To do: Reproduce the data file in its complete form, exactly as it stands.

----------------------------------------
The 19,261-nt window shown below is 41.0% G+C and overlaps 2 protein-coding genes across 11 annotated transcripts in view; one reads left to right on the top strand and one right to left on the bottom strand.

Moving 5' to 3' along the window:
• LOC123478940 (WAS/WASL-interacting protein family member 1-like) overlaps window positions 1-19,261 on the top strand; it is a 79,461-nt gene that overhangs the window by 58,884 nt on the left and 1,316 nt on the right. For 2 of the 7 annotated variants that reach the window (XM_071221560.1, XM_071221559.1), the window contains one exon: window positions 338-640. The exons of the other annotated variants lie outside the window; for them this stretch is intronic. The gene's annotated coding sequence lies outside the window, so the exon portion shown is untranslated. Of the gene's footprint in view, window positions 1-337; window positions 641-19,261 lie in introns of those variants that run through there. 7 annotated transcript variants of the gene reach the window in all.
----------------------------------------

The 19,261-nt window shown below is 41.0% G+C and overlaps 2 protein-coding genes across 11 annotated transcripts in view; one reads left to right on the top strand and one right to left on the bottom strand.

Moving 5' to 3' along the window:
• LOC123478940 (WAS/WASL-interacting protein family member 1-like) overlaps window positions 1-19,261 on the top strand; it is a 79,461-nt gene that overhangs the window by 58,884 nt on the left and 1,316 nt on the right. For 2 of the 7 annotated variants that reach the window (XM_071221560.1, XM_071221559.1), the window contains one exon: window positions 338-640. The exons of the other annotated variants lie outside the window; for them this stretch is intronic. The gene's annotated coding sequence lies outside the window, so the exon portion shown is untranslated. Of the gene's footprint in view, window positions 1-337; window positions 641-19,261 lie in introns of those variants that run through there. 7 annotated transcript variants of the gene reach the window in all.